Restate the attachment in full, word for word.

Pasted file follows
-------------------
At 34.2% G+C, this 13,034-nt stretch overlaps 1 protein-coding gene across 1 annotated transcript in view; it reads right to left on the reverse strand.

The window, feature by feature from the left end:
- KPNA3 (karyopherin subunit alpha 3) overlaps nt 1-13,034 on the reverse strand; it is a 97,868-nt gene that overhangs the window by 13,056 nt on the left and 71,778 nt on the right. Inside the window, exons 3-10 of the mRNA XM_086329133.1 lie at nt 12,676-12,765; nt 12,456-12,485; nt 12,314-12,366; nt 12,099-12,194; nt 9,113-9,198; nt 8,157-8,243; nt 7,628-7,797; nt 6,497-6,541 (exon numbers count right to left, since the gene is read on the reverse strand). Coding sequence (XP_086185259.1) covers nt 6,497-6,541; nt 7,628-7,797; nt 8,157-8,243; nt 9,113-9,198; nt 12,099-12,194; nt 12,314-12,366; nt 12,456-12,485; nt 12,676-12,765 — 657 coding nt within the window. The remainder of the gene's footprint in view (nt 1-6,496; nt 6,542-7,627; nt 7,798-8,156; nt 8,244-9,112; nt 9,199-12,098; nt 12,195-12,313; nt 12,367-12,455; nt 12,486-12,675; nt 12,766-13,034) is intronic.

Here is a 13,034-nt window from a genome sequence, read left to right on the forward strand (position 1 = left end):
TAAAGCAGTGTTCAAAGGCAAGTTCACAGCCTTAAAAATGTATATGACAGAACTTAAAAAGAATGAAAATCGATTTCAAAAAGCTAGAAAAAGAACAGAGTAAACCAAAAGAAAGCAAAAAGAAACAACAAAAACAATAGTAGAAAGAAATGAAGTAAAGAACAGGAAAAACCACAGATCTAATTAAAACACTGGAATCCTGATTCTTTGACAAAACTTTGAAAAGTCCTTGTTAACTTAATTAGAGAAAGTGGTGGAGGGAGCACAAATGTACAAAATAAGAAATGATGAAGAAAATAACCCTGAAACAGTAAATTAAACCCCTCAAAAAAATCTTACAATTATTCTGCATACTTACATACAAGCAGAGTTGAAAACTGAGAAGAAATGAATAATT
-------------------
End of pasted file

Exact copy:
At 34.2% G+C, this 13,034-nt stretch overlaps 1 protein-coding gene across 1 annotated transcript in view; it reads right to left on the reverse strand.

The window, feature by feature from the left end:
- KPNA3 (karyopherin subunit alpha 3) overlaps nt 1-13,034 on the reverse strand; it is a 97,868-nt gene that overhangs the window by 13,056 nt on the left and 71,778 nt on the right. Inside the window, exons 3-10 of the mRNA XM_086329133.1 lie at nt 12,676-12,765; nt 12,456-12,485; nt 12,314-12,366; nt 12,099-12,194; nt 9,113-9,198; nt 8,157-8,243; nt 7,628-7,797; nt 6,497-6,541 (exon numbers count right to left, since the gene is read on the reverse strand). Coding sequence (XP_086185259.1) covers nt 6,497-6,541; nt 7,628-7,797; nt 8,157-8,243; nt 9,113-9,198; nt 12,099-12,194; nt 12,314-12,366; nt 12,456-12,485; nt 12,676-12,765 — 657 coding nt within the window. The remainder of the gene's footprint in view (nt 1-6,496; nt 6,542-7,627; nt 7,798-8,156; nt 8,244-9,112; nt 9,199-12,098; nt 12,195-12,313; nt 12,367-12,455; nt 12,486-12,675; nt 12,766-13,034) is intronic.

Here is a 13,034-nt window from a genome sequence, read left to right on the forward strand (position 1 = left end):
TAAAGCAGTGTTCAAAGGCAAGTTCACAGCCTTAAAAATGTATATGACAGAACTTAAAAAGAATGAAAATCGATTTCAAAAAGCTAGAAAAAGAACAGAGTAAACCAAAAGAAAGCAAAAAGAAACAACAAAAACAATAGTAGAAAGAAATGAAGTAAAGAACAGGAAAAACCACAGATCTAATTAAAACACTGGAATCCTGATTCTTTGACAAAACTTTGAAAAGTCCTTGTTAACTTAATTAGAGAAAGTGGTGGAGGGAGCACAAATGTACAAAATAAGAAATGATGAAGAAAATAACCCTGAAACAGTAAATTAAACCCCTCAAAAAAATCTTACAATTATTCTGCATACTTACATACAAGCAGAGTTGAAAACTGAGAAGAAATGAATAATT